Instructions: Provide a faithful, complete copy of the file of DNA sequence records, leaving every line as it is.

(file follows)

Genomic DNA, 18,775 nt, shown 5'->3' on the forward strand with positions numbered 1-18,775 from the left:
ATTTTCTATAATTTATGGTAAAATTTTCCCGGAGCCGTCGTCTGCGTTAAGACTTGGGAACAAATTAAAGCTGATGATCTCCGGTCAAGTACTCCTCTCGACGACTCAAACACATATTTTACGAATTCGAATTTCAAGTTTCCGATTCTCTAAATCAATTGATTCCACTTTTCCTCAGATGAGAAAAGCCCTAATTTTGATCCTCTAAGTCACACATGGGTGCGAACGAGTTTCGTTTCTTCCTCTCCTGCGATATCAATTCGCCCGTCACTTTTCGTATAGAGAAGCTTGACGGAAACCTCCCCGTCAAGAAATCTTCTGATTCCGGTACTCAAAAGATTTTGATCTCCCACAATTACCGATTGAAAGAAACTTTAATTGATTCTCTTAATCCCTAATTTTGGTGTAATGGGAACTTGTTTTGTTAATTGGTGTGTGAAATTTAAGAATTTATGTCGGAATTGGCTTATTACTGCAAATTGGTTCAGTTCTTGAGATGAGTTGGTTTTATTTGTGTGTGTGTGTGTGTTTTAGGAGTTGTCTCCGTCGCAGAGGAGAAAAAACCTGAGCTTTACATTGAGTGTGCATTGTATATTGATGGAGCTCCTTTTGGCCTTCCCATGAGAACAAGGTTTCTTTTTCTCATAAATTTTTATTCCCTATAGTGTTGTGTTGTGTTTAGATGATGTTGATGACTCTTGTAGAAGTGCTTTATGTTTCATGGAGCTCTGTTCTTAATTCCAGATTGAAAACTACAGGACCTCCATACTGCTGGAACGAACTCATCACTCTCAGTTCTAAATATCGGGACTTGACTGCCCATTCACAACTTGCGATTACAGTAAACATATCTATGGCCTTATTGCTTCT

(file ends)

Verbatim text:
Genomic DNA, 18,775 nt, shown 5'->3' on the forward strand with positions numbered 1-18,775 from the left:
ATTTTCTATAATTTATGGTAAAATTTTCCCGGAGCCGTCGTCTGCGTTAAGACTTGGGAACAAATTAAAGCTGATGATCTCCGGTCAAGTACTCCTCTCGACGACTCAAACACATATTTTACGAATTCGAATTTCAAGTTTCCGATTCTCTAAATCAATTGATTCCACTTTTCCTCAGATGAGAAAAGCCCTAATTTTGATCCTCTAAGTCACACATGGGTGCGAACGAGTTTCGTTTCTTCCTCTCCTGCGATATCAATTCGCCCGTCACTTTTCGTATAGAGAAGCTTGACGGAAACCTCCCCGTCAAGAAATCTTCTGATTCCGGTACTCAAAAGATTTTGATCTCCCACAATTACCGATTGAAAGAAACTTTAATTGATTCTCTTAATCCCTAATTTTGGTGTAATGGGAACTTGTTTTGTTAATTGGTGTGTGAAATTTAAGAATTTATGTCGGAATTGGCTTATTACTGCAAATTGGTTCAGTTCTTGAGATGAGTTGGTTTTATTTGTGTGTGTGTGTGTGTTTTAGGAGTTGTCTCCGTCGCAGAGGAGAAAAAACCTGAGCTTTACATTGAGTGTGCATTGTATATTGATGGAGCTCCTTTTGGCCTTCCCATGAGAACAAGGTTTCTTTTTCTCATAAATTTTTATTCCCTATAGTGTTGTGTTGTGTTTAGATGATGTTGATGACTCTTGTAGAAGTGCTTTATGTTTCATGGAGCTCTGTTCTTAATTCCAGATTGAAAACTACAGGACCTCCATACTGCTGGAACGAACTCATCACTCTCAGTTCTAAATATCGGGACTTGACTGCCCATTCACAACTTGCGATTACAGTAAACATATCTATGGCCTTATTGCTTCT